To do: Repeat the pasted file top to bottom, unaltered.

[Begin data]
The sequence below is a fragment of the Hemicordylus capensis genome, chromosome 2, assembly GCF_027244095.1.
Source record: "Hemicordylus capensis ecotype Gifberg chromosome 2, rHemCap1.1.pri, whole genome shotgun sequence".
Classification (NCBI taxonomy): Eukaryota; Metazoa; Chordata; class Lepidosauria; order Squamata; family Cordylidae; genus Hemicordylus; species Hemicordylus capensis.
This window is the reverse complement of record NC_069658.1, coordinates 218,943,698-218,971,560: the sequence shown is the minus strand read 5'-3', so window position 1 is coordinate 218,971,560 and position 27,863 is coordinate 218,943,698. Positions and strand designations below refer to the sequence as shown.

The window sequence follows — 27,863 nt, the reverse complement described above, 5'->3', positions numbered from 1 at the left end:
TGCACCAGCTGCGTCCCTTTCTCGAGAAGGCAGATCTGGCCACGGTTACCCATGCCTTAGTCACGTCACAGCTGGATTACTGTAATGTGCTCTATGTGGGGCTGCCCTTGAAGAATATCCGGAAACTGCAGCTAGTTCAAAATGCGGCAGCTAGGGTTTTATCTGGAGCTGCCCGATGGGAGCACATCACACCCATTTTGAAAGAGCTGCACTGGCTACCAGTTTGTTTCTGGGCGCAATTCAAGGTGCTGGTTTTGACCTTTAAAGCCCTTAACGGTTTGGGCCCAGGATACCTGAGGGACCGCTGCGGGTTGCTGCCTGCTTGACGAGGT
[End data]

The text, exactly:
The sequence below is a fragment of the Hemicordylus capensis genome, chromosome 2, assembly GCF_027244095.1.
Source record: "Hemicordylus capensis ecotype Gifberg chromosome 2, rHemCap1.1.pri, whole genome shotgun sequence".
Classification (NCBI taxonomy): Eukaryota; Metazoa; Chordata; class Lepidosauria; order Squamata; family Cordylidae; genus Hemicordylus; species Hemicordylus capensis.
This window is the reverse complement of record NC_069658.1, coordinates 218,943,698-218,971,560: the sequence shown is the minus strand read 5'-3', so window position 1 is coordinate 218,971,560 and position 27,863 is coordinate 218,943,698. Positions and strand designations below refer to the sequence as shown.

The window sequence follows — 27,863 nt, the reverse complement described above, 5'->3', positions numbered from 1 at the left end:
TGCACCAGCTGCGTCCCTTTCTCGAGAAGGCAGATCTGGCCACGGTTACCCATGCCTTAGTCACGTCACAGCTGGATTACTGTAATGTGCTCTATGTGGGGCTGCCCTTGAAGAATATCCGGAAACTGCAGCTAGTTCAAAATGCGGCAGCTAGGGTTTTATCTGGAGCTGCCCGATGGGAGCACATCACACCCATTTTGAAAGAGCTGCACTGGCTACCAGTTTGTTTCTGGGCGCAATTCAAGGTGCTGGTTTTGACCTTTAAAGCCCTTAACGGTTTGGGCCCAGGATACCTGAGGGACCGCTGCGGGTTGCTGCCTGCTTGACGAGGT